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Avoid These 4 Mistakes That Could Ruin Your Retirement

Retirement planning can be really complicated, which is a problem because the stakes are high. In fact, the only thing worse than hitting retirement age and finding you have too little saved is actually retiring and running out of cash once you've left the workforce.

If you don't want either of these two outcomes to be your reality, it's important to avoid mistakes throughout your career that could leave you ill prepared for your later years in life. In particular, there are four big errors you simply can't afford to make. 

Older man grabbing a piggybank away from outstretched hands.

Image source: Getty Images.

1. Waiting too long to start saving

When you start investing money early for your retirement, small investments go a long way. That's because you have ample time for your money to realize the magic of compound interest. Unfortunately, if you delay the day you start saving for retirement, you'll need to put aside much more cash to end up in the same place. 

Assuming an average 7% annual return on your investment, here's how much you'd have to save each year to end up with $1 million by age 65, depending on what age you start investing:

  • Age 20: $3,500
  • Age 30: $7,250
  • Age 40: $15,850
  • Age 50: $39,900

Saving $3,500 a year from age 20 on sounds a lot more doable than coming up with close to $40,000 a year to invest for retirement in your 50s. 

2. Saving too little

Another big mistake that could cost you is if you set your sights too low when it comes to retirement savings.

Experts traditionally advised saving around 10% of your income, however, that's no longer nearly enough for most people. In fact, depending when you start saving, you could end up being tens of thousands of dollars short of the income you need in retirement.

To make sure you save enough, set a retirement savings goal you're sure will give you sufficient income as a retiree, then automate your retirement account contributions to ensure you stick to it. 

3. Over-relying on Social Security

Most people think Social Security will be a major source of retirement income. While chances are you'll need these benefits to help you make ends meet, you shouldn't expect them to be your sole -- or even primary -- source of retirement income.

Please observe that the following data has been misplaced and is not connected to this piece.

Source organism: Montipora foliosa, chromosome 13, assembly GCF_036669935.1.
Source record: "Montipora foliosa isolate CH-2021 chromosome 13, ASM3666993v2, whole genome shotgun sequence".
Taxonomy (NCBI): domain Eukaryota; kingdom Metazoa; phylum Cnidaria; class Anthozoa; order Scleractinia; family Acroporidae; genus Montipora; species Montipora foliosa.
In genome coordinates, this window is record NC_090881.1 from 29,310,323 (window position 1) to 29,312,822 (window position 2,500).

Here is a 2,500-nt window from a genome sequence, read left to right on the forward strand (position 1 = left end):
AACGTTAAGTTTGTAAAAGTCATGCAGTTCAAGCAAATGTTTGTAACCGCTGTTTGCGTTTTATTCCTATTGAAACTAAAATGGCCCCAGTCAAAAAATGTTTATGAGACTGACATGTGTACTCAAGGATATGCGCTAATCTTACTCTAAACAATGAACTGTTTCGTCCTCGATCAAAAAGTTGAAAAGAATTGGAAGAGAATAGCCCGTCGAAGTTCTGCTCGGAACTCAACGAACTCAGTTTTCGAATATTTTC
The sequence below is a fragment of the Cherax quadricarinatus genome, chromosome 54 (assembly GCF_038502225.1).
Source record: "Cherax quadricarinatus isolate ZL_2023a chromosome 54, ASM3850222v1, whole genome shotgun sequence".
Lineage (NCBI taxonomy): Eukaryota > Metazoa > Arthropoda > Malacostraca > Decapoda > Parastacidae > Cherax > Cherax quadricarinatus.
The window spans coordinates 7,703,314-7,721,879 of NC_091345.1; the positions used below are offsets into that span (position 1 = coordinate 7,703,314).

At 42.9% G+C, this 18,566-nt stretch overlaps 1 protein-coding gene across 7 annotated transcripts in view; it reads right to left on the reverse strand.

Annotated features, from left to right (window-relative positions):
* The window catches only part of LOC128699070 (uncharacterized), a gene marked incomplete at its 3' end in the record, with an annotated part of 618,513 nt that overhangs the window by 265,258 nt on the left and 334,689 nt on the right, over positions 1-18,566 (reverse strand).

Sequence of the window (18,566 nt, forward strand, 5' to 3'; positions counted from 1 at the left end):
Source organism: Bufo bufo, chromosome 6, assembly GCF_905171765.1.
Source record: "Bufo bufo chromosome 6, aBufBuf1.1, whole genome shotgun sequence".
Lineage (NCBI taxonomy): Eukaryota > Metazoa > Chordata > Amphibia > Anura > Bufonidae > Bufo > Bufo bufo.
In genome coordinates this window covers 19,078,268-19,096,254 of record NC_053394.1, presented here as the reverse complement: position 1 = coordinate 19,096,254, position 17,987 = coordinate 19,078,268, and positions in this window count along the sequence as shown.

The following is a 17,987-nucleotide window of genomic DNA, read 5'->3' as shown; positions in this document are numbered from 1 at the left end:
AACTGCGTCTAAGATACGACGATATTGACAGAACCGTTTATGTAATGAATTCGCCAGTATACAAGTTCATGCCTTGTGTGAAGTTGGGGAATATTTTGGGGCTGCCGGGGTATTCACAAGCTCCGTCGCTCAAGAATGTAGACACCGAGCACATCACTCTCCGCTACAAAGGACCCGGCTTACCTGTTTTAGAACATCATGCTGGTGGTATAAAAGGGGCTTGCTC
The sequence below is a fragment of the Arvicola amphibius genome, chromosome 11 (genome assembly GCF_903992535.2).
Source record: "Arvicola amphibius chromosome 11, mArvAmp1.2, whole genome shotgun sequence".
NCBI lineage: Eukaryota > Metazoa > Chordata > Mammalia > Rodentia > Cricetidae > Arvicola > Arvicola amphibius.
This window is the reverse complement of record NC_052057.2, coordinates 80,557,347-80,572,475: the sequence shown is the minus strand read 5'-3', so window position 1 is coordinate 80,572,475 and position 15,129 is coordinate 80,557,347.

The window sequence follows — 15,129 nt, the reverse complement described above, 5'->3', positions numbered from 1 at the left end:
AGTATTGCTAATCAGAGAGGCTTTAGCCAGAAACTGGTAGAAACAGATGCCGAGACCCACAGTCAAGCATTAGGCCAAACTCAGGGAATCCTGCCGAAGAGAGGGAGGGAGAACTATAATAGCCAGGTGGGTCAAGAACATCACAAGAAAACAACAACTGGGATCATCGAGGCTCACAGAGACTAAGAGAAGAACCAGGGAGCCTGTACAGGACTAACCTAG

Social Security is meant to replace only 40% of your pre-retirement earnings. If you count too much on your benefits to support you, there's a greater chance you'll be poor in retirement. The problem is compounded when you end up claiming your benefits early, thus reducing the income your benefits will provide. 

Ideally, you'll set your retirement savings target with the goal of having enough income from investments to support you, making Social Security a bonus. If that's not feasible, assume you'll get a lower benefit than you expect and that most of your income must come from your savings, not the government.

4. Not understanding how your Social Security benefits work

Finally, if you don't understand the factors that can shrink your benefits or reduce spousal benefits, you could end up getting much smaller Social Security checks and less lifetime income -- and could potentially leave your spouse in the lurch after you're gone. 

Before you start your benefits, read up on how the Social Security formula works and what steps you should take when deciding on a claiming strategy

You don't have to make these retirement mistakes

Knowledge is half the battle when it comes to making retirement plans, and you now know why these four mistakes will undermine your efforts to enjoy life in your later years.

By saving early, setting aggressive retirement savings goals, not depending on Social Security more than you should, and making certain you understand how your benefits work, you can set yourself up for the secure retirement you deserve. 

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The views and opinions expressed herein are the views and opinions of the author and do not necessarily reflect those of Nasdaq, Inc.

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